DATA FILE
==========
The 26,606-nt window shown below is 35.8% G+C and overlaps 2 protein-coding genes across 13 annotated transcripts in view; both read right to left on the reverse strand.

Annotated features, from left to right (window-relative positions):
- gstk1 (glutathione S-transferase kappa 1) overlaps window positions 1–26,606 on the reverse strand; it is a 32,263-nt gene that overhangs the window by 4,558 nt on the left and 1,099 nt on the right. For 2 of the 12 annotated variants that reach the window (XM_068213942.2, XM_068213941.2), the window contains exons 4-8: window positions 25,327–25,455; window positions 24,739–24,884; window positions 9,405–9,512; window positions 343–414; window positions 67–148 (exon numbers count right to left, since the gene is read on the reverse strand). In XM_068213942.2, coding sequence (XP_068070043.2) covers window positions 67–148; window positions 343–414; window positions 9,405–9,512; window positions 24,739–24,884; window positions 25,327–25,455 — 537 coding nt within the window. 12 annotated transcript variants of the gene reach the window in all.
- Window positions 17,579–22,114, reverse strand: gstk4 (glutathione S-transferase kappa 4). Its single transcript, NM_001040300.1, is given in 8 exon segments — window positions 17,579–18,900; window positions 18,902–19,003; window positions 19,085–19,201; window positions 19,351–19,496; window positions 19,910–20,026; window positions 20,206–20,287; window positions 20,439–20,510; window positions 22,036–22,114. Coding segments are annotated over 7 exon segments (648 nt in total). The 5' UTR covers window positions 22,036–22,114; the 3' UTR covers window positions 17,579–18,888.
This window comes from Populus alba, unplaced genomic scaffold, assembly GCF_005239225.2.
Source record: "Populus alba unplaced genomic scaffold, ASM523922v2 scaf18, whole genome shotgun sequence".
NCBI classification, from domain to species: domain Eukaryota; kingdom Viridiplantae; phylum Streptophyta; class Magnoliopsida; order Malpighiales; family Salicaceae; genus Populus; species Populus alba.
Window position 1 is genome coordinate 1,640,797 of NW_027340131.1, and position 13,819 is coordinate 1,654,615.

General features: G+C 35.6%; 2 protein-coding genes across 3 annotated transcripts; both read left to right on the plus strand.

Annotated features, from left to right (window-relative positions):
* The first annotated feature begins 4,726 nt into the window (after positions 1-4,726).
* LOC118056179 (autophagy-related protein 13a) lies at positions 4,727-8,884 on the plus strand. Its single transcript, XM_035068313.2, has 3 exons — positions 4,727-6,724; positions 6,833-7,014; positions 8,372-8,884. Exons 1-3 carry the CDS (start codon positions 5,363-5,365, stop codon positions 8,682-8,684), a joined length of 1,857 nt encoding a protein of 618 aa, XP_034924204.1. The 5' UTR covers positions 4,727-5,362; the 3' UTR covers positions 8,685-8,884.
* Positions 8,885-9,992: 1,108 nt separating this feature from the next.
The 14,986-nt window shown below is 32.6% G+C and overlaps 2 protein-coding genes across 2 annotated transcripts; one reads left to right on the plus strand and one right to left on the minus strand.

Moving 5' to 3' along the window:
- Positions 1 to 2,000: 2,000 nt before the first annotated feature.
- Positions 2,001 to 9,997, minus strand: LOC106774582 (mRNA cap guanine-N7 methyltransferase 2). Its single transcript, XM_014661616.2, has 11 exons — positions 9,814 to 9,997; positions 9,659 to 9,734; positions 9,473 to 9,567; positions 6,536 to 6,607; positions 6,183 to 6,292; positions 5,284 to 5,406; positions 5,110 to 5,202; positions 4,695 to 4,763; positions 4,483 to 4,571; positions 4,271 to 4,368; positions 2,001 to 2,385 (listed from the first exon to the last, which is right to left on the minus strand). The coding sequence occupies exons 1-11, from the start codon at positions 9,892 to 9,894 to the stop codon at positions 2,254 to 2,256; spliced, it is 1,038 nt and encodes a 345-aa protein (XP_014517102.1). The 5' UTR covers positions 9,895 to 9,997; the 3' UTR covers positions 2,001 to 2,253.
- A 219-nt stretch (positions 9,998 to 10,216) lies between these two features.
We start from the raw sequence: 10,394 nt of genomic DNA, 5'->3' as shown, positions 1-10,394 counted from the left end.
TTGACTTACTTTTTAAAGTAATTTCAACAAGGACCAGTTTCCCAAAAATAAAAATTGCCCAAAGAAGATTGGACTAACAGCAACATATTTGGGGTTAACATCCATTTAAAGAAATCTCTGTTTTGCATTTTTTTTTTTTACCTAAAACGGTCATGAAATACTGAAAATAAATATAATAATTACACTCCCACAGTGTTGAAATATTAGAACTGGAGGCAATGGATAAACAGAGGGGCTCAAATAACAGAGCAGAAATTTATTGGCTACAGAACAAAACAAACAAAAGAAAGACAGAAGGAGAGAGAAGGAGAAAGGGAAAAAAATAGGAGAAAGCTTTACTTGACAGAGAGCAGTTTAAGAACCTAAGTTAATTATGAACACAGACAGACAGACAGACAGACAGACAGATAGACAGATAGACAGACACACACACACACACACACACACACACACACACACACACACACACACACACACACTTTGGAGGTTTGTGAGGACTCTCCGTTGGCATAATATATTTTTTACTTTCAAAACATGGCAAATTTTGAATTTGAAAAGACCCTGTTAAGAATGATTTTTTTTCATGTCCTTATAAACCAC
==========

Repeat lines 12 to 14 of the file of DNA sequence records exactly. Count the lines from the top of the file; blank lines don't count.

* LOC118056179 (autophagy-related protein 13a) lies at positions 4,727-8,884 on the plus strand. Its single transcript, XM_035068313.2, has 3 exons — positions 4,727-6,724; positions 6,833-7,014; positions 8,372-8,884. Exons 1-3 carry the CDS (start codon positions 5,363-5,365, stop codon positions 8,682-8,684), a joined length of 1,857 nt encoding a protein of 618 aa, XP_034924204.1. The 5' UTR covers positions 4,727-5,362; the 3' UTR covers positions 8,685-8,884.
* Positions 8,885-9,992: 1,108 nt separating this feature from the next.
The 14,986-nt window shown below is 32.6% G+C and overlaps 2 protein-coding genes across 2 annotated transcripts; one reads left to right on the plus strand and one right to left on the minus strand.